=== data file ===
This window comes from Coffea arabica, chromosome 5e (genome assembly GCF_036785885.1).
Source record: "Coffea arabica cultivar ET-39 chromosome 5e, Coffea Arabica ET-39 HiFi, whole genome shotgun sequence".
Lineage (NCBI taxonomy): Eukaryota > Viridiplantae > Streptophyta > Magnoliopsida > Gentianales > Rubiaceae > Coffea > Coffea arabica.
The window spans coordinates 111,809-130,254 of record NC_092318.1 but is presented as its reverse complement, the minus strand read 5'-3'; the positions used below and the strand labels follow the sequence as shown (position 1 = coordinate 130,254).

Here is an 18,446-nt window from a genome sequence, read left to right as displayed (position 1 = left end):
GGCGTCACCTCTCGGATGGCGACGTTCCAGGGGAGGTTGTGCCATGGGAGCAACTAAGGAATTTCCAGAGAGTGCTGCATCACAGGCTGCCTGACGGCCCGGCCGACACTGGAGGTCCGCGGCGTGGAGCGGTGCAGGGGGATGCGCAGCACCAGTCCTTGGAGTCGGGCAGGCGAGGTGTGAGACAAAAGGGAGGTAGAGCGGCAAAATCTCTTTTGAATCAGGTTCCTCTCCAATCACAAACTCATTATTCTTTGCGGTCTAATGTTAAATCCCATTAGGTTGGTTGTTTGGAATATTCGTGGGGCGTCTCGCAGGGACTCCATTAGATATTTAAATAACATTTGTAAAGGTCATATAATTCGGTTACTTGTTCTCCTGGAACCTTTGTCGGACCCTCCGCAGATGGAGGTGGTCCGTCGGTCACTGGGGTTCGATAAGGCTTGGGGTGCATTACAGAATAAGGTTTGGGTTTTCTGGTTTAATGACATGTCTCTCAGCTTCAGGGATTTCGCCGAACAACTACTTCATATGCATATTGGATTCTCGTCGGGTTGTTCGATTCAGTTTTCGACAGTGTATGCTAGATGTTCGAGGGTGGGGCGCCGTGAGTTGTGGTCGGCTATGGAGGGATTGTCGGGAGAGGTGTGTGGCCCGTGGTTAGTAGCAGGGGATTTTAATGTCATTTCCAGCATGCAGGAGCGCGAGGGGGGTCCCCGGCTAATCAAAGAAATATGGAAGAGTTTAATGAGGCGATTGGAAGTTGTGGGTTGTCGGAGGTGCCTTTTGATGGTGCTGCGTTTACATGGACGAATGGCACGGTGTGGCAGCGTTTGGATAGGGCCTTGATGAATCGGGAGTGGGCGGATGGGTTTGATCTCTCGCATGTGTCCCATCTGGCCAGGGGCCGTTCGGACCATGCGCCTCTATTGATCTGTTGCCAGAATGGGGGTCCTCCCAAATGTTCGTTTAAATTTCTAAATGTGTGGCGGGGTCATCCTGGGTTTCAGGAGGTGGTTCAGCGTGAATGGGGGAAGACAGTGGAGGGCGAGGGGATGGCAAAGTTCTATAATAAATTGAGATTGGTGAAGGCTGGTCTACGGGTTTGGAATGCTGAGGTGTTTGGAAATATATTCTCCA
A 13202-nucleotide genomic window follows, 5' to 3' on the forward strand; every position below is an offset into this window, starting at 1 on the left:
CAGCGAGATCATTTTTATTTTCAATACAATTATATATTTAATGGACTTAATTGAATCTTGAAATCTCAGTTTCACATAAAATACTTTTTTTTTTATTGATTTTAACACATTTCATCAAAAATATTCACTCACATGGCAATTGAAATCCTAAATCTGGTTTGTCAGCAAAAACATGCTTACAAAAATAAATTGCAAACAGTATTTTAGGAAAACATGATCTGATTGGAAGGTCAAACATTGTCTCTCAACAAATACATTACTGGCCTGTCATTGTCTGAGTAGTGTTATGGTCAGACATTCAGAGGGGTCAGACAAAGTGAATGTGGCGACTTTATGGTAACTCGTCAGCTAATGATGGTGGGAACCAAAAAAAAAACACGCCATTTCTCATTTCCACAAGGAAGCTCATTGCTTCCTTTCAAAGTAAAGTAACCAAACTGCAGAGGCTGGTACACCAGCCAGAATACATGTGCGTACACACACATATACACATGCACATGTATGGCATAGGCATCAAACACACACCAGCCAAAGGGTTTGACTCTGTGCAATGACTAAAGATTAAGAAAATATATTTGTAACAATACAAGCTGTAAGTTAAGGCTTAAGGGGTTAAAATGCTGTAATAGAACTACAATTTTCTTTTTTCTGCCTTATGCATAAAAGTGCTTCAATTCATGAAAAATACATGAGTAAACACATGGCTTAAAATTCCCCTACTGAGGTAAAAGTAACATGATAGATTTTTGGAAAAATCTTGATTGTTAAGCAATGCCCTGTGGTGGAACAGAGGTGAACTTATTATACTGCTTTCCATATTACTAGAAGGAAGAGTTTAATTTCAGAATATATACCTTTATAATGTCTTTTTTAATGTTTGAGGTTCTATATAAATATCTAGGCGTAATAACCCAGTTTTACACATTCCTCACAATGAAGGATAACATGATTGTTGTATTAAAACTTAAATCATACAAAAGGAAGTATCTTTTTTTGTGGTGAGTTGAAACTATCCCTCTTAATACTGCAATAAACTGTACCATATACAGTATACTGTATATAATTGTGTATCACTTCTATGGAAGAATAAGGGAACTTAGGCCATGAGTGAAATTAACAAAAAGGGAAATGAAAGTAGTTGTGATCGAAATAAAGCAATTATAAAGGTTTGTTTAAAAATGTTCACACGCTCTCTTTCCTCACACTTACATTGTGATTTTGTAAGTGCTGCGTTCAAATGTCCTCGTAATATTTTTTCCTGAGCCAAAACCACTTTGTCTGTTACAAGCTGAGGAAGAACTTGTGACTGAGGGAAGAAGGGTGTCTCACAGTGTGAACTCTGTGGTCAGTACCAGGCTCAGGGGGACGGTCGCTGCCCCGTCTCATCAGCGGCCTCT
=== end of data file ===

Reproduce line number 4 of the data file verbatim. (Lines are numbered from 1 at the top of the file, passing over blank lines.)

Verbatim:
The window spans coordinates 111,809-130,254 of record NC_092318.1 but is presented as its reverse complement, the minus strand read 5'-3'; the positions used below and the strand labels follow the sequence as shown (position 1 = coordinate 130,254).